In 1916, as he was about to turn twenty, Faulkner began contributing poems and sketches to the Mississippian, the literary magazine at Ole Miss — the University of Mississippi, in which he would enroll three years later for a brief three-semester stint before dropping out in 1920. But Faulkner continued to draw for the magazine until 1925 — shortly before he penned the aforementioned little-known children’s book while courting his future wife — even earning small commissions for his drawings, largely inspired by Aubrey Beardsley, bearing that distinct Jazz Age swanky sensibility and reminiscent of Henry Clarke’s sensual 1919 illustrations of Edgar Allan Poe’s tales, with a twinge of Goreyana. The drawings were published only once, in William Faulkner: Early Prose and Poetry (public library; public domain), an out-of-print anthology released months after Faulkner’s death in 1962 by The Atlantic Monthly’s imprint.

But in Becoming Faulkner: The Art and Life of William Faulkner (public library), Philip Weinstein argues that the drawings were merely part of Faulkner’s budding pretensions — which included claims to have served in the British Royal Flying Corps during the First World War, which he never actually did:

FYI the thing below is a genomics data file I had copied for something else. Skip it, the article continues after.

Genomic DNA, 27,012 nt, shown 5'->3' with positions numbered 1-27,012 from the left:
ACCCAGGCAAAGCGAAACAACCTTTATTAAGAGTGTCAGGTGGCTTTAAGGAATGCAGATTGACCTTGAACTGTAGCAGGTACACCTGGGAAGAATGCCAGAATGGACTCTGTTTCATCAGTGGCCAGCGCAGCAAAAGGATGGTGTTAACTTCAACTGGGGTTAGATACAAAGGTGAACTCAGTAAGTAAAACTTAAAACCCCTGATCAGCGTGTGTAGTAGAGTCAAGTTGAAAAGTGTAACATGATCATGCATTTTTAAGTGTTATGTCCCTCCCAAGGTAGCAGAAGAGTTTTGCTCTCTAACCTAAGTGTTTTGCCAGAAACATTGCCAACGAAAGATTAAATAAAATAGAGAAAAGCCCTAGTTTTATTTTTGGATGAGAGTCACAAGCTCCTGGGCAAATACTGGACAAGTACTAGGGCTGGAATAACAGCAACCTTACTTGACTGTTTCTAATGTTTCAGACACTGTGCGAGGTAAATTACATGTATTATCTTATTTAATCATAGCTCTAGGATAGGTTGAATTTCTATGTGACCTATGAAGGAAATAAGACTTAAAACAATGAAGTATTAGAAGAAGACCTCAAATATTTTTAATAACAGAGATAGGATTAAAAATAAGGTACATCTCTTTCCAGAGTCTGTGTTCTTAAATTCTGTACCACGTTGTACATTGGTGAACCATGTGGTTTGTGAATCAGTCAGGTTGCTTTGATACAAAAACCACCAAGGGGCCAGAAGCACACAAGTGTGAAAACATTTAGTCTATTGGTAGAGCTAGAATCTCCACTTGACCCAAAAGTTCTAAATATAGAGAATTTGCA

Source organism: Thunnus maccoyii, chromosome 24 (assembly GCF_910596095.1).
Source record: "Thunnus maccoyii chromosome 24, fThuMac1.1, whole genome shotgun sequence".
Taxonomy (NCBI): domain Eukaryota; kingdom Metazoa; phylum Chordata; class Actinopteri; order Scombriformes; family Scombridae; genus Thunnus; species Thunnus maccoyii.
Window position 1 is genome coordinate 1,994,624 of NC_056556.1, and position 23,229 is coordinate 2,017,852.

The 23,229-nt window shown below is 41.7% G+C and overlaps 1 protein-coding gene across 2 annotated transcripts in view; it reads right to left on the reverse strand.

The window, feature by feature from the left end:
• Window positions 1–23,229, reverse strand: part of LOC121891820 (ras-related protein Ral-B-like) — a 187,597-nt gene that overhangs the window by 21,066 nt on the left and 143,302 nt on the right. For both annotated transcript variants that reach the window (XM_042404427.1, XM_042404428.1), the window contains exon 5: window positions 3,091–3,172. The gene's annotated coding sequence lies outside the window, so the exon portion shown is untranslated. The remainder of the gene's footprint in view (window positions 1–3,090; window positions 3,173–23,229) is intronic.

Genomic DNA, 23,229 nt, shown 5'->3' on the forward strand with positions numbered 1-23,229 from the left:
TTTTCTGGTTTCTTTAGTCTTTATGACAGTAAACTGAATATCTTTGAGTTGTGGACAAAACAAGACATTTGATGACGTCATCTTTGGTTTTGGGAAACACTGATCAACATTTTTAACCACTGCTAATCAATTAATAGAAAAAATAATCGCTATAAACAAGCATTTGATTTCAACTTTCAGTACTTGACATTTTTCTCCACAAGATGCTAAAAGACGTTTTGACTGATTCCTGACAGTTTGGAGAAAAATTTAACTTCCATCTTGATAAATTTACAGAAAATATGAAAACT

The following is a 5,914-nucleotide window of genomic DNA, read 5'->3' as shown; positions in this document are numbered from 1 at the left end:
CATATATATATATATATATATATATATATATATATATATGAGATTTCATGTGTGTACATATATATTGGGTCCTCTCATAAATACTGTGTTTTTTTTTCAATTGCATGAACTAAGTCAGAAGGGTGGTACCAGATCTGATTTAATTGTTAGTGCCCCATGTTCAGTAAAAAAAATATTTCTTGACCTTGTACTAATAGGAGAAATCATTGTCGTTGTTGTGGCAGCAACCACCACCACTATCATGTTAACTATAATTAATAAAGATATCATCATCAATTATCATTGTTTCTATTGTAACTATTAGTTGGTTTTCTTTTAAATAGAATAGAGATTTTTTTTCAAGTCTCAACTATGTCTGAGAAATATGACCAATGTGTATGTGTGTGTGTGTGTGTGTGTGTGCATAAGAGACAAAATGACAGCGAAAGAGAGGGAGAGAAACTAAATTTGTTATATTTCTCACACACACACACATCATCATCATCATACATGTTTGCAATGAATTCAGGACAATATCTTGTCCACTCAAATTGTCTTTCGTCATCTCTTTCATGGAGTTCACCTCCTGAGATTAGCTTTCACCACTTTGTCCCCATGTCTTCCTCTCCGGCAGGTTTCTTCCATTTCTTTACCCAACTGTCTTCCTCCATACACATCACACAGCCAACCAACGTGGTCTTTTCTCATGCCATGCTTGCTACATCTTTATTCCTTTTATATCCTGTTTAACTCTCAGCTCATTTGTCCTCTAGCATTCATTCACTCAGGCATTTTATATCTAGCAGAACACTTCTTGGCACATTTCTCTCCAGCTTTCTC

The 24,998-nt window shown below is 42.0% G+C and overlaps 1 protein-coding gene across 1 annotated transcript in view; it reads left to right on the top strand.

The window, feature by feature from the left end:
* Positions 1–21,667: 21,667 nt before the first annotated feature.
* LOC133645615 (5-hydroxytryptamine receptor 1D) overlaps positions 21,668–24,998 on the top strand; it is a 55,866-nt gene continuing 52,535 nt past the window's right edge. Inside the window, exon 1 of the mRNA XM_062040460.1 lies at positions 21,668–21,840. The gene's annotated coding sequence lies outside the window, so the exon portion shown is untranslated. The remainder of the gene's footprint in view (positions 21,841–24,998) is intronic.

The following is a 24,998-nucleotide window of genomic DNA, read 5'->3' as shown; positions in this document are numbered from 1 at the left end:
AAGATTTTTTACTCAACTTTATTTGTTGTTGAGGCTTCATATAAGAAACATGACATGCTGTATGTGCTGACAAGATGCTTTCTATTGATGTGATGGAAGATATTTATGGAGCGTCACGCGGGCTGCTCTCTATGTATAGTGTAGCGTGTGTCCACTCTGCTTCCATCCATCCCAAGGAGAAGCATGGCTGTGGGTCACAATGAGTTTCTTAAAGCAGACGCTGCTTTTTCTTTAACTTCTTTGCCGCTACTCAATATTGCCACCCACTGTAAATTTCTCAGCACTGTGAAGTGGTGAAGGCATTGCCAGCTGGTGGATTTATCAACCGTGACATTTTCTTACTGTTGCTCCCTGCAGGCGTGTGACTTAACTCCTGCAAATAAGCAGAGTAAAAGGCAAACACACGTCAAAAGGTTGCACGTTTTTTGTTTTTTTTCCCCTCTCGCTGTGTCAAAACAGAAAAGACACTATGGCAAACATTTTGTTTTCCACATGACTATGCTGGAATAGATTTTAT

During the postwar years … Faulkner remained in aggressively role-playing mode. Following the initial season of sporting his unearned war uniform — worn not only on ceremonial occasions but at dances and on golf courses as well — he settled into an equally self-conscious role as a special student at the university. He took courses in English, Spanish, and French, but he was better-remembered for his cultural and sartorial pretensions. Earlier, his expensive tailored suits had earned him the title “The Count.” Now his more elaborate costuming — replete with cane, limp, and swagger — elicited from his university peers the derisive term “Count No ’Count.” Seemingly descent from Parnassus and returned from war-torn France, Faulkner maintained his façade of imperturbability. He published poems in the university literary magazine, the Mississippian, as well as contributed elegant, Beardsley-inspired drawings.